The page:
Christmas Tree Shortage Due to Supply Chain as Shoppers Urged to Buy Before Thanksgiving

Although families have not yet cut the turkey for Thanksgiving, shoppers are being urged to think about buying Christmas trees now due to shortages caused by supply chain woes and climate change.

The heatwave that parched the U.S. last summer has had an impact on tree farms, leading for the new plantings to not grow as much as expected.

The American Christmas Tree Association has warned that supply chain issues and weather problems will mean that trees will be in short supply, so they're recommending that those hoping to secure a real tree to buy earlier and expect to pay more this year. The association added that artificial trees, as well as live ones, would be likely to cost more this year due to the shortages.

"I would say half of what we planted last year is not going to survive," Geoff Wiley, a farmer at Trinity Tree Farm in Issaquah, Washington, told King 5 on Sunday.

Christmas trees can take a decade to grow, depending on the type. Fortunately, many of Wiley's mature trees made it through the heatwave and he plans to replant more, but he said this damage may lead to more shortages in the coming years.

Wiley added that he heard that other tree farms weren't as fortunate. "It's horrible to watch it because you see it happening and then you can't do anything to control it and you have to wait and see how bad the damage is going to turn out to be," he said.

A steady increase in consumer spending, as well as the heightened demand for the trees at this time of year, has added pressure to the industry, he added.

"We just get swamped with so many people and so the trees go faster and faster," Wiley said.

Meanwhile the Riverview Christmas Tree Farm in Sioux Falls, South Dakota, has fewer trees available this year than usual. It is asking families to buy them soon to avoid missing out due to the shortages and they expect all their Christmas trees to be gone by December 1.

"It was kind of the perfect storm with the drought of 2012 killing the babies and then last two years we just really haven't gotten much rain in the summer so it's really limited growth of our current trees," Todd Gannon, owner of Riverview Christmas Tree Farm, told the KELO news channel on Sunday.

He added that his farm—which receives Christmas trees from all over the country—has about 25 percent fewer trees available than usual.

Gannon urged customers to be organized in the run-up to Christmas if they are looking to get a tree.

"Come early. We still have a really good supply right now there's still over a thousand trees ready to go home but by the end of Thanksgiving weekend, most of those will probably be gone," he said.

Blossom Hill Orchard and Farm in Preston, Minnesota, said on Facebook Friday that it will not be selling Christmas trees this year due to shortages from its Wisconsin supplier.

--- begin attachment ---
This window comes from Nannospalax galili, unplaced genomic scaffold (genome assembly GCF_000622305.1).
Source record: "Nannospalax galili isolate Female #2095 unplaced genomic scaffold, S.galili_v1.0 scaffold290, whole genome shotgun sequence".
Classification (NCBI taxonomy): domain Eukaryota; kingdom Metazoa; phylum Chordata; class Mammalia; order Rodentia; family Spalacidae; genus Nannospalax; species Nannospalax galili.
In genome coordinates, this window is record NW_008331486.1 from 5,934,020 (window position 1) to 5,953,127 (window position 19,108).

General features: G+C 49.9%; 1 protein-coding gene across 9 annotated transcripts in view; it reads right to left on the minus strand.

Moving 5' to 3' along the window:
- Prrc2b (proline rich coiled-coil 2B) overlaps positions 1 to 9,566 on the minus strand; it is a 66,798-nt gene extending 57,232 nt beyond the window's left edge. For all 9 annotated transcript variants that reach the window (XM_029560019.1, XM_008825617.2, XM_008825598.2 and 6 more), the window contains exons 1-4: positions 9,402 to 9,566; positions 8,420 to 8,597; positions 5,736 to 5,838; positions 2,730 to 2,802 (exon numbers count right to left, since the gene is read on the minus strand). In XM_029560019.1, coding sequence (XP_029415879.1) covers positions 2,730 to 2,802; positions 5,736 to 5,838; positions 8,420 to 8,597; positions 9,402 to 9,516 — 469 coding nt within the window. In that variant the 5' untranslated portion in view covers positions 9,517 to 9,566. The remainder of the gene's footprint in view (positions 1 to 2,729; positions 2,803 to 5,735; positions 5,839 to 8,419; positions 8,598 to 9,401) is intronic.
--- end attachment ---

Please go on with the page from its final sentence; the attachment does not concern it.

Jami Warner, Executive Director of the American Christmas Tree Association, told Newsweek: "Despite recent headlines, the majority of U.S. consumers will be able to find the perfect Christmas tree for their home this year. However, this is not the year to find a tree last-minute, or to in wait for a retailer sale. It's possible that those sales won't occur, or that when they do, the inventory will be limited. Plan ahead, and buy early.

"For consumers with specific trees in mind, we encourage them to sign up for email updates with their preferred tree retailer to be notified when trees are available. If ordering online, we also recommend that consumers order early to account for possible shipping delays.

"With many consumers viewing the post-Thanksgiving weekend as the "Christmas kick-off," we recommend that consumers know where they're going to purchase their tree within the next several days. Even if you're not planning to buy your tree until closer to the holiday – and again, we recommend consumers buy early – now's the time to know where, what type, and when you're planning to pick up your tree for the season."

The global supply chain has been under pressure, as demand soars but the pandemic has caused labor shortages and manufacturing delays. This in turn has led to higher freight costs and longer delivery times.

Christmas trees in New Hampshire
Marko Novcic, 23, helps a couple pick out a Christmas Tree at North Pole Xmass Trees in Nashua, New Hampshire on November 21, 2021. Shoppers are being urged to think about buying Christmas trees before Thanksgiving due to shortages caused by supply chain woes and climate change. Joseph Prezioso/AFP

11/25/2021 - 03.08 a.m. ET - This article was updated to include comments from the American Christmas Tree Association.